Sydney, the largest city in Australia and
capital of the state of New South Wales. Site of Australia's first European
settlement, Sydney remains today the gateway to the entire continent for
about two thirds of visitors from overseas. The city's temperate climate,
natural beauty, economic resources, and urban amenities have continued
to attract new settlers, and the resulting varied population has contributed
significantly to the history and culture of the area.
With its oustanding deepwater harbor crowned by the magnificent Sydney Opera House, the city uniquely combines recreational facilities with opportunities for a cosmopolitan life. By Australian standards, the pace of life in Sydney is fast and aggressive, yet residents enjoy a high standard of living, and the egalitarian nature of Sydney society makes for relatively easy social mobility.
In the late 20th century, however, Sydney increasingly began to experience the problems of pollution, congestion, and unemployment common to most large metropolitan areas.
Located on the southeastern coast of the
Australian continent, Sydney extends some 55 miles (90 km) from north to
south along the Pacific seaboard and some 35 miles (55 km) inland to the
Blue Mountains in the west. The greater Sydney statistical division, which
covers 4,867 square miles (12,406 sq km), ranges from undulating lowlands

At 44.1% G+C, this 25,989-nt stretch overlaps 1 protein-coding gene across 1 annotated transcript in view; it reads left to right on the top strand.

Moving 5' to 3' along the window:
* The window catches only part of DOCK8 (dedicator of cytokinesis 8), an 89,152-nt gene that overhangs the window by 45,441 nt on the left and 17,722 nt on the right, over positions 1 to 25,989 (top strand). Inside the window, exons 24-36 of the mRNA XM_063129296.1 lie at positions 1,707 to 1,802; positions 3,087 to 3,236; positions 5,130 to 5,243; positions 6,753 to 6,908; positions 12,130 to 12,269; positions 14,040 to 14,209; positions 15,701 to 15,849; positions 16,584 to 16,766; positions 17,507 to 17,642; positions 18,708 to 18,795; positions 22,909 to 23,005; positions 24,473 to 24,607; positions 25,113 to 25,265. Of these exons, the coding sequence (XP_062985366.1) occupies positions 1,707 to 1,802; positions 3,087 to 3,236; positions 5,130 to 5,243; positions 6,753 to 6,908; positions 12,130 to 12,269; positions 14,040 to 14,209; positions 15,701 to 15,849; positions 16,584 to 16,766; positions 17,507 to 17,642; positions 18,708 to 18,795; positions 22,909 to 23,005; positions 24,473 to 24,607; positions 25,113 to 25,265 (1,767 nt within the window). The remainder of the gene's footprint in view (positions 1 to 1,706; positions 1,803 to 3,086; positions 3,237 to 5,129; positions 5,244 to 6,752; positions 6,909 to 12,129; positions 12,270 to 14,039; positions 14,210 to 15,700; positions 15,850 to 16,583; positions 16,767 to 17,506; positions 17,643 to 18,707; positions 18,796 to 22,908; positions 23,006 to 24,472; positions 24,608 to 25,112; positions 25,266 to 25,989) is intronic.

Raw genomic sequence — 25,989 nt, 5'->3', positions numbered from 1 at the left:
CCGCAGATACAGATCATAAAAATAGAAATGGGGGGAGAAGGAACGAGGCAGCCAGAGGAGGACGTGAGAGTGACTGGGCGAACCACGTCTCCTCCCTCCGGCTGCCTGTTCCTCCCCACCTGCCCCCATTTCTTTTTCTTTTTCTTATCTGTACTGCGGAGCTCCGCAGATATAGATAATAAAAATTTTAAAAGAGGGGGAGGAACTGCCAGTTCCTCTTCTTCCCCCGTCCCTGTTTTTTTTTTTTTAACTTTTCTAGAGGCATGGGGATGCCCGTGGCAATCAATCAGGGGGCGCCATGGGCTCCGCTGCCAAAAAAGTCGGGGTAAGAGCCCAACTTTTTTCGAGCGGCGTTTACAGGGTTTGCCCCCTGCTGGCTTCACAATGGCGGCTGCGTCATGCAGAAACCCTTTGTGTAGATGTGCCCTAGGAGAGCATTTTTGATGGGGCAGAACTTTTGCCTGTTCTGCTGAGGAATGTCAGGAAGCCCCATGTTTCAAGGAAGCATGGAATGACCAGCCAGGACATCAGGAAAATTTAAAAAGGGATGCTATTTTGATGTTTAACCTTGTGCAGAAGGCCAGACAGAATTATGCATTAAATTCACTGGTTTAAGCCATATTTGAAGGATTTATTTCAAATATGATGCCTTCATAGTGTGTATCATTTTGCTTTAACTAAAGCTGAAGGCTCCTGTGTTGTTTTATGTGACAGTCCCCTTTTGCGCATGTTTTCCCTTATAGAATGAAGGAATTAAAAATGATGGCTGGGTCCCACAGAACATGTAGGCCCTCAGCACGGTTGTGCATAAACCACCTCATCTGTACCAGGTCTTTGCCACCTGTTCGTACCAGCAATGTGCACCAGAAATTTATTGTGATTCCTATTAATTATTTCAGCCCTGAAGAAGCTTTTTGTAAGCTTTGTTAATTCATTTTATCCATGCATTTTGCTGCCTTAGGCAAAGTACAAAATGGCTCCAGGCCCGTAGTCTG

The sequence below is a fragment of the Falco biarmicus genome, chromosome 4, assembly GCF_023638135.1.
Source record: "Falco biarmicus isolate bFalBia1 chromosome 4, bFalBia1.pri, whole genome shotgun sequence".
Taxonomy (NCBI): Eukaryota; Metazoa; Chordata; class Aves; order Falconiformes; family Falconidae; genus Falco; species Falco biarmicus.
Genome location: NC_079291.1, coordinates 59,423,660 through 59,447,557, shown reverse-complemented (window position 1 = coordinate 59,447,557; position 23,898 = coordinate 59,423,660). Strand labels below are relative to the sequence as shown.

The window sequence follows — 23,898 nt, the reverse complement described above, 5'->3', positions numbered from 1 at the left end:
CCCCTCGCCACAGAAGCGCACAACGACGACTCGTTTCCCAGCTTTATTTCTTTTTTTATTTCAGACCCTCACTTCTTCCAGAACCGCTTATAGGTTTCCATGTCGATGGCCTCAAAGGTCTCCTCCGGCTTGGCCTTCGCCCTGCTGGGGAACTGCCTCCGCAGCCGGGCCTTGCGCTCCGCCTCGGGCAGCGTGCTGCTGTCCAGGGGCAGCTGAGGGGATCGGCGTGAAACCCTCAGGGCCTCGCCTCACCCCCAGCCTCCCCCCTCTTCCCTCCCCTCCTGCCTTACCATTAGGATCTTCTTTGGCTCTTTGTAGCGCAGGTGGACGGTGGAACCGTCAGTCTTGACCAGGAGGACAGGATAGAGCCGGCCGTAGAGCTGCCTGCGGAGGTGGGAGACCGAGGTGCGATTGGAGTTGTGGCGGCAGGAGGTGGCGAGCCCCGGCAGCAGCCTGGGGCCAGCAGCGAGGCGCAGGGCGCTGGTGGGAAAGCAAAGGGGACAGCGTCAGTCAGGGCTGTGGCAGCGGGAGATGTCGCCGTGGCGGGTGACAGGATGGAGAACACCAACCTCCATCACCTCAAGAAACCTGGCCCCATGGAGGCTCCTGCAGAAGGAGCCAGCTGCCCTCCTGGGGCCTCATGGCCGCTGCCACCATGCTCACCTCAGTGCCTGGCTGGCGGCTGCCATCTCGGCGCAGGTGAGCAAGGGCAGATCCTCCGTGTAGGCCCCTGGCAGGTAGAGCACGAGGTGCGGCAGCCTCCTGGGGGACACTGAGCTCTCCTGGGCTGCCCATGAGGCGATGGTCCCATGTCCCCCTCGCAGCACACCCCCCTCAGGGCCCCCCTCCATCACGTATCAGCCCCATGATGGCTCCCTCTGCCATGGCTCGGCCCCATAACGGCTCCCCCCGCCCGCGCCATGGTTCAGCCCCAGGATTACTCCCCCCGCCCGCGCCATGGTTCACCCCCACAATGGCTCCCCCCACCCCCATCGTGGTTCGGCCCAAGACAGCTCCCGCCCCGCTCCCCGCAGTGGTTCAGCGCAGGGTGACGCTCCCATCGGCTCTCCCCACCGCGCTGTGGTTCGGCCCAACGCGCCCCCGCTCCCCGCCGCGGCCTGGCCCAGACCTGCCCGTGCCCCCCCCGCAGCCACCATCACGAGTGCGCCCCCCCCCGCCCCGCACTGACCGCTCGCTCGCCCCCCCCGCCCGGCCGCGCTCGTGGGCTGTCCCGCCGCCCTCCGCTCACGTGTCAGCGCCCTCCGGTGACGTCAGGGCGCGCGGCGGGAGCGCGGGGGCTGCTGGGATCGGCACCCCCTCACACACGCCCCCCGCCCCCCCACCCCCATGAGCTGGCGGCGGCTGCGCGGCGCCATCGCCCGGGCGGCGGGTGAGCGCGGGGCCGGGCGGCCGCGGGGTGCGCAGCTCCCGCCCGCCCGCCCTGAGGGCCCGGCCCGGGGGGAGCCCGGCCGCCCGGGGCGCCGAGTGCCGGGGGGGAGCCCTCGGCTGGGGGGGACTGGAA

in the south and west to sandstone plateaus in the north.
Sydney's climate is temperate, and the city sees at least some sunshine on about 342 days in the year. The average temperature during the summer months -- December through February -- is 71°F. (22°C.). Winters, which run from June through August, are mild, with an average temperature of 53°F. (12°C.). Though there are no clearly marked dry and rainy seasons, most of Sydney's rain falls in winter. Average annual precipitation is 47 inches (1,190 mm).
The population of the Sydney urban center
was 3,143,900 in 1991, accounting for 55 percent of the population of New
South Wales. While the metropolitan area, encompassing 3.5 million people,
has continued to expand, Sydney itself and its immediate environs did not
gain many inhabitants during the 1970's and 1980's. Only the outer western
suburbs substantially grew in population. The inner residential suburbs
surrounding downtown Sydney have remained densely populated, however, and
have gained popularity among young professionals, who are restoring older
houses that formerly attracted mainly poorer residents and recent immigrants.